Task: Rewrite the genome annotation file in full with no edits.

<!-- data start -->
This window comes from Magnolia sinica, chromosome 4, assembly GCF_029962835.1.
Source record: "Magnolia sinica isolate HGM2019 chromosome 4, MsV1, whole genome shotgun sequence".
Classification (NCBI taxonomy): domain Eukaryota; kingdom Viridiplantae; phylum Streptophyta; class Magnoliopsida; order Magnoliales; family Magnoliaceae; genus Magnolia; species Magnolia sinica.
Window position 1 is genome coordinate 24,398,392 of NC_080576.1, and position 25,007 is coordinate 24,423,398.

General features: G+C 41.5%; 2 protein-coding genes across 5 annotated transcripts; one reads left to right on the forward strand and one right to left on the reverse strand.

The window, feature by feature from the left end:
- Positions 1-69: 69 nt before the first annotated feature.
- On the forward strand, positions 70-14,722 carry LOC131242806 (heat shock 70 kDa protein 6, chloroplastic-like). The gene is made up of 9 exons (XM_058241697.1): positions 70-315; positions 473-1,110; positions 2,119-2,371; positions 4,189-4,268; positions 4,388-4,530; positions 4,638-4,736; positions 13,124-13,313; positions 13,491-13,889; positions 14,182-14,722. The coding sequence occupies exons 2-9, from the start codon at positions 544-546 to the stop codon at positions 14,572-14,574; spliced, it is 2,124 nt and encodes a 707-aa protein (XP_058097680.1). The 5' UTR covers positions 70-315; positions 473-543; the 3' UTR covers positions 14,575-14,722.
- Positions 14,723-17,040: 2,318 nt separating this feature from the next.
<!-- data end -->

This window comes from Magnolia sinica, chromosome 4, assembly GCF_029962835.1.
Source record: "Magnolia sinica isolate HGM2019 chromosome 4, MsV1, whole genome shotgun sequence".
Classification (NCBI taxonomy): domain Eukaryota; kingdom Viridiplantae; phylum Streptophyta; class Magnoliopsida; order Magnoliales; family Magnoliaceae; genus Magnolia; species Magnolia sinica.
Window position 1 is genome coordinate 24,398,392 of NC_080576.1, and position 25,007 is coordinate 24,423,398.

General features: G+C 41.5%; 2 protein-coding genes across 5 annotated transcripts; one reads left to right on the forward strand and one right to left on the reverse strand.

The window, feature by feature from the left end:
- Positions 1-69: 69 nt before the first annotated feature.
- On the forward strand, positions 70-14,722 carry LOC131242806 (heat shock 70 kDa protein 6, chloroplastic-like). The gene is made up of 9 exons (XM_058241697.1): positions 70-315; positions 473-1,110; positions 2,119-2,371; positions 4,189-4,268; positions 4,388-4,530; positions 4,638-4,736; positions 13,124-13,313; positions 13,491-13,889; positions 14,182-14,722. The coding sequence occupies exons 2-9, from the start codon at positions 544-546 to the stop codon at positions 14,572-14,574; spliced, it is 2,124 nt and encodes a 707-aa protein (XP_058097680.1). The 5' UTR covers positions 70-315; positions 473-543; the 3' UTR covers positions 14,575-14,722.
- Positions 14,723-17,040: 2,318 nt separating this feature from the next.